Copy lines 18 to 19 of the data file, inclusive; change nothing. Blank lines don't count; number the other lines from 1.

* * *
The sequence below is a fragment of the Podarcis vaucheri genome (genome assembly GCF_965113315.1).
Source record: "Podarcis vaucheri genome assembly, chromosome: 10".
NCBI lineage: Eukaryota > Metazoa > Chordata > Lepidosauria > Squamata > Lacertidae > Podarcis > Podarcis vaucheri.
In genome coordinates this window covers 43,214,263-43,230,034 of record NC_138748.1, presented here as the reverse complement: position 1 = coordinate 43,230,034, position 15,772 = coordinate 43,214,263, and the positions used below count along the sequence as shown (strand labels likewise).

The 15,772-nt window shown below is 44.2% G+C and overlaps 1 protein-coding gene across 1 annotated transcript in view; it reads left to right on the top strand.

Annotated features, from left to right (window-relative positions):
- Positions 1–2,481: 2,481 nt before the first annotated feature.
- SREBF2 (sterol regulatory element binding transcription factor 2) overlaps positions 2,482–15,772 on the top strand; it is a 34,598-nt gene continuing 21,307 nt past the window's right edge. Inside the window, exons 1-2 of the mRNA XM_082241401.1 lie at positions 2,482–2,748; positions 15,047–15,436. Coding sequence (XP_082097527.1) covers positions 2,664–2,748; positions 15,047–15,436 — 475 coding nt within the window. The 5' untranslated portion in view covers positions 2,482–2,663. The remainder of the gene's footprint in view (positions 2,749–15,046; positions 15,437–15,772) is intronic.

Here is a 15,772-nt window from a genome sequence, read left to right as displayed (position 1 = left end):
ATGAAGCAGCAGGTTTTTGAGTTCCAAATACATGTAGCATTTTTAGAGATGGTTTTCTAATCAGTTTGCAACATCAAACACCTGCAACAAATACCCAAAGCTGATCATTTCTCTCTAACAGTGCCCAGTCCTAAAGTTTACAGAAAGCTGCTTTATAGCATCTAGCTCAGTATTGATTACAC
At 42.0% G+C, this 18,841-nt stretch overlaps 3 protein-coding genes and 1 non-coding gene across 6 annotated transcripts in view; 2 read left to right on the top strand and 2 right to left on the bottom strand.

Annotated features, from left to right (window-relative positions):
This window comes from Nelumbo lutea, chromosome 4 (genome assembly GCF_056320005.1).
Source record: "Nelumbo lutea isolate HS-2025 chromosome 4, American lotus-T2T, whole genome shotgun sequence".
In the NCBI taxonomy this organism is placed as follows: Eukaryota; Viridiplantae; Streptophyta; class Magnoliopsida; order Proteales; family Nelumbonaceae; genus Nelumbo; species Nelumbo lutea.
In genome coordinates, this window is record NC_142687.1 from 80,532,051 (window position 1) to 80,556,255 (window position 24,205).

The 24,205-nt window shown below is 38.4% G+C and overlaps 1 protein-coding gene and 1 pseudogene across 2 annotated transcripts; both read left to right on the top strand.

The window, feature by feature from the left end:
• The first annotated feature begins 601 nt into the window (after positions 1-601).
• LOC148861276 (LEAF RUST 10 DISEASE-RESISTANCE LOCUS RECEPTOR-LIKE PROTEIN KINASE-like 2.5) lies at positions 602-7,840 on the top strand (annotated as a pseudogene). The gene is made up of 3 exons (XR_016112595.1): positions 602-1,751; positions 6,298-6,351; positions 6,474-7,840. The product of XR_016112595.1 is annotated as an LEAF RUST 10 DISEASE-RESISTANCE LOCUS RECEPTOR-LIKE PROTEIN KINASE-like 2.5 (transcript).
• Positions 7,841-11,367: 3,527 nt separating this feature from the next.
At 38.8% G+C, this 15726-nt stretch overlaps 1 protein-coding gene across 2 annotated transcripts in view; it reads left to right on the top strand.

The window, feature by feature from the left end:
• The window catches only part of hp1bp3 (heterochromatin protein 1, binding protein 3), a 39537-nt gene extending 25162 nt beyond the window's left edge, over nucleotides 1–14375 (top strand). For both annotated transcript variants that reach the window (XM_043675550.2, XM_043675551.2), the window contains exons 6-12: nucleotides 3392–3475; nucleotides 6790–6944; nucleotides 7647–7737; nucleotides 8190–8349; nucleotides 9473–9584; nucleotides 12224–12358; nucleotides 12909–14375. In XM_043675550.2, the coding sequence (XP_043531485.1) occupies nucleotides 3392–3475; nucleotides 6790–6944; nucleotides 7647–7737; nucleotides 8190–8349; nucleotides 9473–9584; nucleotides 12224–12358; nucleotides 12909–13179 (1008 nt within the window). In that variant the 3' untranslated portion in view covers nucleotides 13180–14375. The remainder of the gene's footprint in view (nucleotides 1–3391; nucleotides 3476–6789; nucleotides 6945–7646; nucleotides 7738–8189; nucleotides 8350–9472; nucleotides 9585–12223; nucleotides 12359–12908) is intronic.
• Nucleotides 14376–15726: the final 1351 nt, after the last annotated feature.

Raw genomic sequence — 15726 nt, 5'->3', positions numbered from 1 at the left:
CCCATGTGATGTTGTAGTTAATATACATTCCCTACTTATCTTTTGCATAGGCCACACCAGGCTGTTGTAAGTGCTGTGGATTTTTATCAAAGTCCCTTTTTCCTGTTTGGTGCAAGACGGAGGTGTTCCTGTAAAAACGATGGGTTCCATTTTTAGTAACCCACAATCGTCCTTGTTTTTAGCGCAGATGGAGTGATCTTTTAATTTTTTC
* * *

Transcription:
The window, feature by feature from the left end:
• The first annotated feature begins 601 nt into the window (after positions 1-601).